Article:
Medical researcher encourages people with diabetes to take extra precautions this flu season

November marks Diabetes Awareness Month

November is Diabetes Awareness Month, and this Saturday, Nov. 14, is World Diabetes Day.
November is Diabetes Awareness Month, and this Saturday, Nov. 14, is World Diabetes Day.

Do you know anyone with diabetes?

November is Diabetes Awareness Month, and this Saturday, Nov. 14, is World Diabetes Day.

That’s when University Health will be lighting up the Texas Diabetes Institute in blue to raise awareness.

Diabetes rates are high in San Antonio and in South Texas, and people with diabetes have been hit especially hard during the COVID-19 pandemic, according to University Health.

Carolina Solis-Herrera, a physician and diabetes researcher at the Texas Diabetes Institute and an assistant professor at UT Health, provides some insight on why it’s vital for people with diabetes to continue using proper safety measures, considering the ongoing coronavirus pandemic.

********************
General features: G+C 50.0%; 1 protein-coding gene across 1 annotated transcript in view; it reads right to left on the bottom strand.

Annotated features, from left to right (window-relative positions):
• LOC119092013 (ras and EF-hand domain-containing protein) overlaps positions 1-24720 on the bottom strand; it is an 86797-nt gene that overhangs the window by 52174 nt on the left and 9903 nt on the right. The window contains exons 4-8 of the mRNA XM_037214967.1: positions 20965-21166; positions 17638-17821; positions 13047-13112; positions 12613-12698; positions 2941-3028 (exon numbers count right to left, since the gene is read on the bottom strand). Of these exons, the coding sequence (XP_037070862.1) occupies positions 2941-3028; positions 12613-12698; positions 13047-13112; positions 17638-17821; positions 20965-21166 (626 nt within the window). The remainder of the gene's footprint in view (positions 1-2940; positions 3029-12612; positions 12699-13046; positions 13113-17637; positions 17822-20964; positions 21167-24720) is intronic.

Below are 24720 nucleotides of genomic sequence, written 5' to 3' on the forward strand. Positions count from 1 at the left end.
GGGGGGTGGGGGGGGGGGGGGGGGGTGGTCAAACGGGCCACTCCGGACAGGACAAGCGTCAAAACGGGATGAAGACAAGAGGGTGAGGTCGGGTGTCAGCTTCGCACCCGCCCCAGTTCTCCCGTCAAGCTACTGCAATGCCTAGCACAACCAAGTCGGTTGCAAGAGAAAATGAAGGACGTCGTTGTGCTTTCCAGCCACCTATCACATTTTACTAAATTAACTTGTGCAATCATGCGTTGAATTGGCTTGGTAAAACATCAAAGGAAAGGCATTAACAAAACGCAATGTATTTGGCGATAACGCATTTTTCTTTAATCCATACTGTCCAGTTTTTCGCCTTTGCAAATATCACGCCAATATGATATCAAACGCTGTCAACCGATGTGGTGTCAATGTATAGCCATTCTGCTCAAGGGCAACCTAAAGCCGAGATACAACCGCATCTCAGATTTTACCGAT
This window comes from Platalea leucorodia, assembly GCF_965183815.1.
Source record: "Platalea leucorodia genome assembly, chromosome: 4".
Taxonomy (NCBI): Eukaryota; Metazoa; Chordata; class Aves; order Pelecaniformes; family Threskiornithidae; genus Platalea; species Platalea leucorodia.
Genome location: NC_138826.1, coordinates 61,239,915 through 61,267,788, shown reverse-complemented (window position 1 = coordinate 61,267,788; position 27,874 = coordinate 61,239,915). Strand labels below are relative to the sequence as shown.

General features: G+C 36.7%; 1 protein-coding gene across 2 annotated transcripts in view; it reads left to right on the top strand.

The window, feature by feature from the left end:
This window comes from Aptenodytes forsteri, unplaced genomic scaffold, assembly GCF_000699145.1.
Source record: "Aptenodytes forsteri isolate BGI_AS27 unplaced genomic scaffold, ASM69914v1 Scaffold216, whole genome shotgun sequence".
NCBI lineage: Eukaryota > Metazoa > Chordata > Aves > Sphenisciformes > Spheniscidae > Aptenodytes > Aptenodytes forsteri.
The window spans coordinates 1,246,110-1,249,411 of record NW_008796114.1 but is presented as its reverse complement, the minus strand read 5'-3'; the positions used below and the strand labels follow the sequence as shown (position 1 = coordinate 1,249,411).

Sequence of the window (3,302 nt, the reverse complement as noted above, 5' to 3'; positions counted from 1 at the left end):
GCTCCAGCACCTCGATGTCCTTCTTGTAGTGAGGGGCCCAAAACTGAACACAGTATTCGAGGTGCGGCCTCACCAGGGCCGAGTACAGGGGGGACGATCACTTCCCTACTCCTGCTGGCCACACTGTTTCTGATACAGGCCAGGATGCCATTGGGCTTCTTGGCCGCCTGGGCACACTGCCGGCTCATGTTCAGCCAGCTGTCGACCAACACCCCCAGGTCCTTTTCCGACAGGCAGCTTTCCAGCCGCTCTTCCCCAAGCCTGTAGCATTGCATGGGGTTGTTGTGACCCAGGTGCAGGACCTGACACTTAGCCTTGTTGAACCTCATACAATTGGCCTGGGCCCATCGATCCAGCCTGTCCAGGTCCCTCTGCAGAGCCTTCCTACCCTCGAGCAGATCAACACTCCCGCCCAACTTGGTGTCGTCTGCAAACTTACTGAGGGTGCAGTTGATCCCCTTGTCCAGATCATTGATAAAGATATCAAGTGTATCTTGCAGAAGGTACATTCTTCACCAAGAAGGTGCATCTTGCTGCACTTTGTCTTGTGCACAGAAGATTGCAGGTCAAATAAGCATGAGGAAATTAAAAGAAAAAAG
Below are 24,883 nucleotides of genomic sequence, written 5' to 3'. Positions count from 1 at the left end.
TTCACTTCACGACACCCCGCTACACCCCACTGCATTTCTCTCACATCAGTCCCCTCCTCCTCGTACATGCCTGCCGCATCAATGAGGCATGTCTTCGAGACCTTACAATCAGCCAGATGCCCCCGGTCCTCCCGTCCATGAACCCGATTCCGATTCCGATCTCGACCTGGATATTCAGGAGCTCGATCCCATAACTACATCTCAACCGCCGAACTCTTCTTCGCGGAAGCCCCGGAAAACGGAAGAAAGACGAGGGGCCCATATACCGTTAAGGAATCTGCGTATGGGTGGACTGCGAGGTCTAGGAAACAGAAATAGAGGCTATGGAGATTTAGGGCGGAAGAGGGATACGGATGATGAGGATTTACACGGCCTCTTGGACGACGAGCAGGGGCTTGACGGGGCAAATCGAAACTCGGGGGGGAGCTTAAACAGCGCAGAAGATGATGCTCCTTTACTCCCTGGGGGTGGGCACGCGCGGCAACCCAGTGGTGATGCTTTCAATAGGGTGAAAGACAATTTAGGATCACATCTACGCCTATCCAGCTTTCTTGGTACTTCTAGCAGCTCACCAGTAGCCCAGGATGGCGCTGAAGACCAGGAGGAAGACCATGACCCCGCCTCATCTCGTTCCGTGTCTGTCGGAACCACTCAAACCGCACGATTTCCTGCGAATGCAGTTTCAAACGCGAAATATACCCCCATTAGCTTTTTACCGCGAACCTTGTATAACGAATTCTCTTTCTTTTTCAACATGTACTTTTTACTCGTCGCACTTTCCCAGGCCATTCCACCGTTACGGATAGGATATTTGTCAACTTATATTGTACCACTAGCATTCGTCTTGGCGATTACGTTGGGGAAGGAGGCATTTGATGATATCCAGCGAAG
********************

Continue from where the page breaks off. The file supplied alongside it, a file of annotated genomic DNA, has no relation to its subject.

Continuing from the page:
“The cases are going up, unfortunately, in the state of Texas," Solis-Herrera said. " ... We have passed the 1 million mark for cases of COVID, and it’s expected that during this winter, the cases will continue to go up. Although it’s still unclear why, patients with diabetes are more prone to complications. We know that this is true and they can acquire complications in their lungs, respiratory distress, blood clots and even death. This is the reason why it’s extremely important that the patient and their loved ones enforce all possible measures to be safe and well during this winter and holiday season. "

For those who have diabetes, how can they protect themselves?

  • Use a face mask.
  • Social distance.
  • Keep up with hand-washing.
  • Be prepared with at least one month’s supply of medications, including insulin, syringes, glucose strips and batteries.
  • Monitor your temperature, especially if you’re feeling unwell.
  • Have your doctor’s information ready.
  • Take advantage of telemedicine services.

Solis-Herrera said the most important measure is continuing to wear a mask.

“We are all feeling some COVID fatigue, but it’s really important not to put your guard down," she said. "Continue to take all precautions.”

To learn more about diabetes with University Health, click here or watch the video above.